GEOSCAN, résultats de la recherche


TitreRemote sensing activities in Southern Ontario in NRCan/ESS Groundwater Geoscience Program
TéléchargerTéléchargement (publication entière)
AuteurWang, S; Li, J
SourceRegional-scale groundwater geoscience in southern Ontario: an Ontario Geological Survey and Geological Survey of Canada groundwater geoscience open house; par Russell, H A J; Priebe, E H; Commission géologique du Canada, Dossier public 8022, 2016 p. 19,
ÉditeurRessources naturelles Canada
RéunionOntario Geological Survey and Geological Survey of Canada groundwater geoscience open house; Guelph; CA; mars 10, 2016
Documentdossier public
Mediaen ligne; numérique
Référence reliéeCette publication est contenue dans Russell, H A J; Priebe, E H; (2016). Regional-scale groundwater geoscience in southern Ontario: an Ontario Geological Survey and Geological Survey of Canada groundwater geoscience open house, Commission géologique du Canada, Dossier public 8022
SNRC30M/05; 40P/08NE; 30M/12; 30M/11NW; 30M/13; 30M/14; 30M/15NW; 30M/15NE; 30M/16NW; 30M/16NE; 31C/04SW; 31C/04NW; 31D/01; 31D/02; 31D/03; 31D/04; 31D/06; 40P/09SE; 40P/09NE; 40P/16SE; 40P/16NE
Lat/Long OENS -80.2500 -77.5000 44.5000 43.2500
Sujetseau souterraine; géochimie des eaux souterraines; ressources en eau souterraine; levés des eaux souterraines; résurgence des eaux souterraines; régimes des eaux souterraines; mouvement des eaux souterraines; niveaux des eaux souterraines; télédétection; Till de Newmarket ; Till d'Halton ; Moraine d'Oak Ridges ; géologie des dépôts meubles/géomorphologie; géophysique; Quaternaire
Bibliothèque de Ressources naturelles Canada - Ottawa (Sciences de la Terre)
ProgrammeAquifer Assessment & support to mapping, Géoscience des eaux souterraines
Diffusé2016 03 03
Résumé(disponible en anglais seulement)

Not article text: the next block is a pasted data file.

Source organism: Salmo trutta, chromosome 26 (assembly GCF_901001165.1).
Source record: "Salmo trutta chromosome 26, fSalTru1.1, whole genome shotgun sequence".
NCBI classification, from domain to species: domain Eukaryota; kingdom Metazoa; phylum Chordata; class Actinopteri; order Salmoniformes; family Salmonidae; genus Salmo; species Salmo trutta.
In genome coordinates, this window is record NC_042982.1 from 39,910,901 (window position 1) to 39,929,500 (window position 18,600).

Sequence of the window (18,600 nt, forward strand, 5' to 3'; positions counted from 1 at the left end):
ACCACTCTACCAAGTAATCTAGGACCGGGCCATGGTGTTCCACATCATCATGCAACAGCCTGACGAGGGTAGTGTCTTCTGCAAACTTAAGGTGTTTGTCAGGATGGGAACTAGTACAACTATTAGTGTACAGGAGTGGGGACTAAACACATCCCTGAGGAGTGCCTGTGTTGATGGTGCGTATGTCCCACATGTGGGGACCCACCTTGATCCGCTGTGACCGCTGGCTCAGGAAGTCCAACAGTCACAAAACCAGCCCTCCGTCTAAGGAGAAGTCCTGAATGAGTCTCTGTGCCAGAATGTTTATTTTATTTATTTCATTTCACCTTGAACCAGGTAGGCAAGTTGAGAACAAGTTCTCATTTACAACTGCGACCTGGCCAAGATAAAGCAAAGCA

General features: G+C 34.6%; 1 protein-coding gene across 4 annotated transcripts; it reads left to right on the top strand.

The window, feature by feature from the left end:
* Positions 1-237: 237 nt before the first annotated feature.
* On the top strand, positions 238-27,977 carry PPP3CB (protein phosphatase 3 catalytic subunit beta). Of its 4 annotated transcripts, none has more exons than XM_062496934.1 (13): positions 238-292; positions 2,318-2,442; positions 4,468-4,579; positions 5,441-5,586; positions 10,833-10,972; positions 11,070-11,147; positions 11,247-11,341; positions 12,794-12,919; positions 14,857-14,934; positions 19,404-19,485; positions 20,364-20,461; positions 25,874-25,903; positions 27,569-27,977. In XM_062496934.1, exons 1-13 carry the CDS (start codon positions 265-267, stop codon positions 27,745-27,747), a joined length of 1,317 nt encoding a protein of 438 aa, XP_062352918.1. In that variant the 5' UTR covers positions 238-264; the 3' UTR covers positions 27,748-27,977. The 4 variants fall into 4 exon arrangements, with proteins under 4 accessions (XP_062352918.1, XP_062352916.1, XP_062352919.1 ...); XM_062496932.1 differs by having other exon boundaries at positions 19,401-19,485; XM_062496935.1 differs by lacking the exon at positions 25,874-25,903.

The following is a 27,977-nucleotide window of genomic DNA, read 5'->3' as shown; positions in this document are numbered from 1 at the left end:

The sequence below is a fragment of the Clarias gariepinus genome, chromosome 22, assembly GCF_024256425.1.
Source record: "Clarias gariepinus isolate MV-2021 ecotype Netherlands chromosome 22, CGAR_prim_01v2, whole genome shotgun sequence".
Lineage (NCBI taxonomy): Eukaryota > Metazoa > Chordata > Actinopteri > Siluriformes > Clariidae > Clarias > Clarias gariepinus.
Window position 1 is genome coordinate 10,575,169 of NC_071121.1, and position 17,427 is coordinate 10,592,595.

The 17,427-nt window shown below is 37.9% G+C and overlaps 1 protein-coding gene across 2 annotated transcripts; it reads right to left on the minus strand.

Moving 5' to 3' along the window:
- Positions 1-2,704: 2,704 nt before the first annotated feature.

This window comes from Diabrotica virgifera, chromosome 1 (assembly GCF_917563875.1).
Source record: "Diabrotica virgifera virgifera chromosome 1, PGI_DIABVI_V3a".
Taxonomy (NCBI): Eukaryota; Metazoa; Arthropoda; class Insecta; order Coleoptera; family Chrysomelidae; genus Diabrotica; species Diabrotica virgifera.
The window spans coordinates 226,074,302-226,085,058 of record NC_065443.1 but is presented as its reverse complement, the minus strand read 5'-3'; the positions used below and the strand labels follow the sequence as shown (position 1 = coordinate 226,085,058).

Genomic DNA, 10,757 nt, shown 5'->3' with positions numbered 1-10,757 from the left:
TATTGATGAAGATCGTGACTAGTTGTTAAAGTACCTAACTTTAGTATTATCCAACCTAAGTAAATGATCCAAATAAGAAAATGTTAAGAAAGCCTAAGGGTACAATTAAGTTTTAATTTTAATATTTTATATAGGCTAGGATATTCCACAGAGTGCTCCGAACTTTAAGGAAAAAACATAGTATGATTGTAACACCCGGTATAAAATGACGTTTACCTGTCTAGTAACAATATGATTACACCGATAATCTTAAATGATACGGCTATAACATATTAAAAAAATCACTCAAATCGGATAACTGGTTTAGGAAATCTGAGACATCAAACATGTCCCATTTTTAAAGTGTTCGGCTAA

Water resources and their sustainability/vulnerability are determined by climate, physiography conditions of land surface and aquifers, and human activities. Satellite remote sensing can contribute to a better understanding of water resources in various ways. In this talk, three activities associated with remote sensing in the NRCan/ESS Groundwater Geoscience Program will be discussed. The first activity (1) is water cycle modelling and water budget assessment. This activity involves modelling the various water fluxes and storages in the atmosphere-vegetation-soil-aquifer system. It relies on the ESS land surface model EALCO and remote sensing products, as well as a number of other datasets for climate, soil and aquifers. Major outputs include evapotranspiration, surface runoff, snow cover, soil water, diffuse recharge and discharge of groundwater, etc. The model provides a platform to integrate the physical water processes with satellite observations, and to study water sustainability/vulnerability issues associated with climate change and human disturbances. The second activity (2) is soil moisture mapping. This activity aims at downscaling SMOS/SMAP soil moisture products (40-50km) using Radarsat-2 data to produce soil moisture map at a higher resolution (5-10km). The method includes removing the effect of vegetation using the water-cloud model and the effect of soil surface roughness using multi-temporal Radarsat-2 data. The wavelet transform is combined with the water-cloud model in soil moisture downscaling. The third activity (3) is characterising water storage variations using Radarsat-2 InSAR data and microgravity measurements. InSAR has been proven to be an efficient technique for measuring surface deformation. This activity investigates the potential of using an inversion model of surface deformation to characterise water storage variations. Field microgravity and GPS measurements over the Waterloo Moraine were also conducted to investigate the potential for using gravity signal to characterise water storage. Activity (1) aims at modelling the water cycle through integrating multiple remote sensing products that are available. Activities (2) and (3) are expected to generate new/improved water-related variables from remote sensing, which can be used in Activity (1) to further constrain the water modelling so that our understanding of the water can be improved.